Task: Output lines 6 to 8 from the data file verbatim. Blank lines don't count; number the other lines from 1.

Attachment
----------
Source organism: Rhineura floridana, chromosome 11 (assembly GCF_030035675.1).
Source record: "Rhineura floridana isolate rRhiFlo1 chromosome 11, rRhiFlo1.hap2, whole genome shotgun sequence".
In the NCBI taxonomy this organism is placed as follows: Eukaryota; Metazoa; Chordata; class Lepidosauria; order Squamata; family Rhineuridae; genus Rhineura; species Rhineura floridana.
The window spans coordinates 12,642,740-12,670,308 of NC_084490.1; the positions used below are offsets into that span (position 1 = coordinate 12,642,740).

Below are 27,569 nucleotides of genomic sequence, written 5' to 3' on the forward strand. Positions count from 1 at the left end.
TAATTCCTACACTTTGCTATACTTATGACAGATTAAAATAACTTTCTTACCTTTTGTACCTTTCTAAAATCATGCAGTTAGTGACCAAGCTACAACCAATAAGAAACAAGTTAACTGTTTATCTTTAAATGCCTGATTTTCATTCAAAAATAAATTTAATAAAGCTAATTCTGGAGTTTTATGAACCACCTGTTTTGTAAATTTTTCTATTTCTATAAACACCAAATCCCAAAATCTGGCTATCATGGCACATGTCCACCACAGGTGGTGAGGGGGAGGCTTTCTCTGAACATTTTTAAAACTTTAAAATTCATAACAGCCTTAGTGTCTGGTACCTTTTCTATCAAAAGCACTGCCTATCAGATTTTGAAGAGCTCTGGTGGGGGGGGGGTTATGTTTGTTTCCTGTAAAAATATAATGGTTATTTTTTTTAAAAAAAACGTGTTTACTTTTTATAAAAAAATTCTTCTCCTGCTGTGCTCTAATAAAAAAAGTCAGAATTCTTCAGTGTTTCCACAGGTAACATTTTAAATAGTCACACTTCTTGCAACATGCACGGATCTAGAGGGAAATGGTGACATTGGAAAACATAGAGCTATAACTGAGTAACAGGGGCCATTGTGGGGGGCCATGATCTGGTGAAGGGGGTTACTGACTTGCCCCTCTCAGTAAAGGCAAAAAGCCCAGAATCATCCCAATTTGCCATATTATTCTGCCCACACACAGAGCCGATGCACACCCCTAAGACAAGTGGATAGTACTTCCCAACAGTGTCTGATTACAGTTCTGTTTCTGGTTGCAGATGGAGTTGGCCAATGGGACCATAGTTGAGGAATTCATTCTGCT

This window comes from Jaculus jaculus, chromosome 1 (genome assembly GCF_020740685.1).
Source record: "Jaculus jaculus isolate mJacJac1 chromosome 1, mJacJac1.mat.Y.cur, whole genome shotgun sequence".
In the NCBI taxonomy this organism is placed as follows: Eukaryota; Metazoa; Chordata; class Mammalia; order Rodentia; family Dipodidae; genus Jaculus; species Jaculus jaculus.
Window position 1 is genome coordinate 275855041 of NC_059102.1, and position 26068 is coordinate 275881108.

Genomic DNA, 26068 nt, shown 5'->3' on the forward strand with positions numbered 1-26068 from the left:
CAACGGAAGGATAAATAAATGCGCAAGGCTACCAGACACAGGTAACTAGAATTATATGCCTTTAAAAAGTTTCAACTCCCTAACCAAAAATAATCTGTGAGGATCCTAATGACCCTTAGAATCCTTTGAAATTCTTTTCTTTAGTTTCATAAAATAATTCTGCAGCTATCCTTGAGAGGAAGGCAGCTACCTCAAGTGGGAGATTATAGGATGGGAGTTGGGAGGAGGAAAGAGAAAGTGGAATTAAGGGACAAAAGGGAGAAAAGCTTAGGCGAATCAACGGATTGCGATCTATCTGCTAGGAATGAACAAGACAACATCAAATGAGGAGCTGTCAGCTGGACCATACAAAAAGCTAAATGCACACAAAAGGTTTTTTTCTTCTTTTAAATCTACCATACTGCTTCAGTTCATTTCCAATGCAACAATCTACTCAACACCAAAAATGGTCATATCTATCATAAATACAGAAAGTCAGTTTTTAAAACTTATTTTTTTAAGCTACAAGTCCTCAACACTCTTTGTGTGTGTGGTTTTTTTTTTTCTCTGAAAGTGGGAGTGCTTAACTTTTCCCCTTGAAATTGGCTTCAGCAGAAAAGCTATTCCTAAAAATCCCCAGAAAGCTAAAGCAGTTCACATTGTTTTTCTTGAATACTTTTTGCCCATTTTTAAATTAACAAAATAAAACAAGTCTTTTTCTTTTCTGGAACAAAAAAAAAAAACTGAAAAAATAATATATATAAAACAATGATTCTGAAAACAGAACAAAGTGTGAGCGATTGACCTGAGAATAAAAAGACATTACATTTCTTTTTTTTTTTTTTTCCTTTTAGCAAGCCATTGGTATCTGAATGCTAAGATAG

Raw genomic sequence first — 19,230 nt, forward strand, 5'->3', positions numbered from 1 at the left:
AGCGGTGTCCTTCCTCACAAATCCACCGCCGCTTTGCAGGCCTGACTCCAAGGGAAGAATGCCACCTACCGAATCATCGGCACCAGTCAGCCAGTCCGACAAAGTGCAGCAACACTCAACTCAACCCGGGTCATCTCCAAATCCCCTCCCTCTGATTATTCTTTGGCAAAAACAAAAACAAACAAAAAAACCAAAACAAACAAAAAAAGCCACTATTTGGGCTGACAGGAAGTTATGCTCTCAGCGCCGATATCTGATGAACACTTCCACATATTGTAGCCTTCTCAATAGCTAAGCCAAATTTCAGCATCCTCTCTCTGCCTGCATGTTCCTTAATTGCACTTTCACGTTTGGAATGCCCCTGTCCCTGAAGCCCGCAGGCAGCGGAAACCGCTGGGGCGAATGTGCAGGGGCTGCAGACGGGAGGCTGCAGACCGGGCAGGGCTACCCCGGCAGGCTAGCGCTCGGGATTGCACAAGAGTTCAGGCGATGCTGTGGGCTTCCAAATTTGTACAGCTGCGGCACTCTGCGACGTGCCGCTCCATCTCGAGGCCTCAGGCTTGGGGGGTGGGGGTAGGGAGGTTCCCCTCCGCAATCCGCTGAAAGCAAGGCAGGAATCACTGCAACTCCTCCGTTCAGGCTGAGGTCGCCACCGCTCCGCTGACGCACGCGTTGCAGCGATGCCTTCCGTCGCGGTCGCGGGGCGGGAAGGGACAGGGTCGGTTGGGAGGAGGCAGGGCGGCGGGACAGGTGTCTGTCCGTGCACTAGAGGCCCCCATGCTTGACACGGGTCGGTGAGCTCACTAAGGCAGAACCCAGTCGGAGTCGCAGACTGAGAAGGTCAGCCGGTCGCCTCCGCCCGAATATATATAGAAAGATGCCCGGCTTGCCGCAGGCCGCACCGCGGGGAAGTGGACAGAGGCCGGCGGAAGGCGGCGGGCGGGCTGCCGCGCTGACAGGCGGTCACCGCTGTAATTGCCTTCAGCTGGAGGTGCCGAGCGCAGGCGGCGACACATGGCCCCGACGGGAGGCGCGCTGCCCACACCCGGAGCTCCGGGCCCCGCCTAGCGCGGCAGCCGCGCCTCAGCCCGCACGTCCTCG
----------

TAATTCCTACACTTTGCTATACTTATGACAGATTAAAATAACTTTCTTACCTTTTGTACCTTTCTAAAATCATGCAGTTAGTGACCAAGCTACAACCAATAAGAAACAAGTTAACTGTTTATCTTTAAATGCCTGATTTTCATTCAAAAATAAATTTAATAAAGCTAATTCTGGAGTTTTATGAACCACCTGTTTTGTAAATTTTTCTATTTCTATAAACACCAAATCCCAAAATCTGGCTATCATGGCACATGTCCACCACAGGTGGTGAGGGGGAGGCTTTCTCTGAACATTTTTAAAACTTTAAAATTCATAACAGCCTTAGTGTCTGGTACCTTTTCTATCAAAAGCACTGCCTATCAGATTTTGAAGAGCTCTGGTGGGGGGGGGGTTATGTTTGTTTCCTGTAAAAATATAATGGTTATTTTTTTTAAAAAAAACGTGTTTACTTTTTATAAAAAAATTCTTCTCCTGCTGTGCTCTAATAAAAAAAGTCAGAATTCTTCAGTGTTTCCACAGGTAACATTTTAAATAGTCACACTTCTTGCAACATGCACGGATCTAGAGGGAAATGGTGACATTGGAAAACATAGAGCTATAACTGAGTAACAGGGGCCATTGTGGGGGGCCATGATCTGGTGAAGGGGGTTACTGACTTGCCCCTCTCAGTAAAGGCAAAAAGCCCAGAATCATCCCAATTTGCCATATTATTCTGCCCACACACAGAGCCGATGCACACCCCTAAGACAAGTGGATAGTACTTCCCAACAGTGTCTGATTACAGTTCTGTTTCTGGTTGCAGATGGAGTTGGCCAATGGGACCATAGTTGAGGAATTCATTCTGCT

This window comes from Jaculus jaculus, chromosome 1 (genome assembly GCF_020740685.1).
Source record: "Jaculus jaculus isolate mJacJac1 chromosome 1, mJacJac1.mat.Y.cur, whole genome shotgun sequence".